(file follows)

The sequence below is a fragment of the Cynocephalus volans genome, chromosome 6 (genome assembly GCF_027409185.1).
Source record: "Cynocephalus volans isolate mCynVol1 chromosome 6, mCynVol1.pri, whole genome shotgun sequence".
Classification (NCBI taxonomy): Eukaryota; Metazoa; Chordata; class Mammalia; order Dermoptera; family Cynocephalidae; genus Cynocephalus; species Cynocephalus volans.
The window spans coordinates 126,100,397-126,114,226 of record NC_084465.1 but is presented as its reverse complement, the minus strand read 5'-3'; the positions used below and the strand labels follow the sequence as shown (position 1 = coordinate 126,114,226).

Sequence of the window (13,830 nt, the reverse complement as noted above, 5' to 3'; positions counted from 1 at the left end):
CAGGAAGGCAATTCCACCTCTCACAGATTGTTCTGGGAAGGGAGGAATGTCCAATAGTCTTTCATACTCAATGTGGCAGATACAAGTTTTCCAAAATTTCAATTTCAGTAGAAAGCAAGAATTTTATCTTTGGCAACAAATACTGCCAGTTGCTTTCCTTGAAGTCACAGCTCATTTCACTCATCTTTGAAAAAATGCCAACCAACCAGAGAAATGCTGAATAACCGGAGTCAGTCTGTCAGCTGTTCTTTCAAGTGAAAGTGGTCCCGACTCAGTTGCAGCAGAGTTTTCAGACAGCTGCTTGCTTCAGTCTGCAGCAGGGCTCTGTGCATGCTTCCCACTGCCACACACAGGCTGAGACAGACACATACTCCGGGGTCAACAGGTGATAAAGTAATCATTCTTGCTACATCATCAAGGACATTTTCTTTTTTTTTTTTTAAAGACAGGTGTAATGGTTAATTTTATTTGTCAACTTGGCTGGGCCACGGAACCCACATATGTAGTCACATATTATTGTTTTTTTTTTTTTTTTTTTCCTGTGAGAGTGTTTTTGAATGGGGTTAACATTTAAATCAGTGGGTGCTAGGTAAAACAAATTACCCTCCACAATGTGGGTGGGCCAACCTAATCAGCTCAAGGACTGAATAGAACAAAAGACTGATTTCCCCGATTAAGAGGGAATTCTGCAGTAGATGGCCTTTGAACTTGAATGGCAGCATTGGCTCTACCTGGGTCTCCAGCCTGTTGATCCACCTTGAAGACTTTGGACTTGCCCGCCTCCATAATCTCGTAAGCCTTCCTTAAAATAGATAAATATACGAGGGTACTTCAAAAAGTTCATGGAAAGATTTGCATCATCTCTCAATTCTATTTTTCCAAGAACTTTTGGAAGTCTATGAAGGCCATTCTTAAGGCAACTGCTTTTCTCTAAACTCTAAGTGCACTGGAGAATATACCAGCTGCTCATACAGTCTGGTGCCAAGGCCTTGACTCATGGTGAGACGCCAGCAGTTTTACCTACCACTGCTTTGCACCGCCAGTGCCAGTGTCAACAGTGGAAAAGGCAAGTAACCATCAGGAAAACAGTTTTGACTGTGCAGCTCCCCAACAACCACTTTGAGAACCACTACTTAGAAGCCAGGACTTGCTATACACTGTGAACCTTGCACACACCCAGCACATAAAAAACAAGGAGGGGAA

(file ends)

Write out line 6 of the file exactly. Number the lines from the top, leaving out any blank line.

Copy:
CAGGAAGGCAATTCCACCTCTCACAGATTGTTCTGGGAAGGGAGGAATGTCCAATAGTCTTTCATACTCAATGTGGCAGATACAAGTTTTCCAAAATTTCAATTTCAGTAGAAAGCAAGAATTTTATCTTTGGCAACAAATACTGCCAGTTGCTTTCCTTGAAGTCACAGCTCATTTCACTCATCTTTGAAAAAATGCCAACCAACCAGAGAAATGCTGAATAACCGGAGTCAGTCTGTCAGCTGTTCTTTCAAGTGAAAGTGGTCCCGACTCAGTTGCAGCAGAGTTTTCAGACAGCTGCTTGCTTCAGTCTGCAGCAGGGCTCTGTGCATGCTTCCCACTGCCACACACAGGCTGAGACAGACACATACTCCGGGGTCAACAGGTGATAAAGTAATCATTCTTGCTACATCATCAAGGACATTTTCTTTTTTTTTTTTTAAAGACAGGTGTAATGGTTAATTTTATTTGTCAACTTGGCTGGGCCACGGAACCCACATATGTAGTCACATATTATTGTTTTTTTTTTTTTTTTTTTCCTGTGAGAGTGTTTTTGAATGGGGTTAACATTTAAATCAGTGGGTGCTAGGTAAAACAAATTACCCTCCACAATGTGGGTGGGCCAACCTAATCAGCTCAAGGACTGAATAGAACAAAAGACTGATTTCCCCGATTAAGAGGGAATTCTGCAGTAGATGGCCTTTGAACTTGAATGGCAGCATTGGCTCTACCTGGGTCTCCAGCCTGTTGATCCACCTTGAAGACTTTGGACTTGCCCGCCTCCATAATCTCGTAAGCCTTCCTTAAAATAGATAAATATACGAGGGTACTTCAAAAAGTTCATGGAAAGATTTGCATCATCTCTCAATTCTATTTTTCCAAGAACTTTTGGAAGTCTATGAAGGCCATTCTTAAGGCAACTGCTTTTCTCTAAACTCTAAGTGCACTGGAGAATATACCAGCTGCTCATACAGTCTGGTGCCAAGGCCTTGACTCATGGTGAGACGCCAGCAGTTTTACCTACCACTGCTTTGCACCGCCAGTGCCAGTGTCAACAGTGGAAAAGGCAAGTAACCATCAGGAAAACAGTTTTGACTGTGCAGCTCCCCAACAACCACTTTGAGAACCACTACTTAGAAGCCAGGACTTGCTATACACTGTGAACCTTGCACACACCCAGCACATAAAAAACAAGGAGGGGAA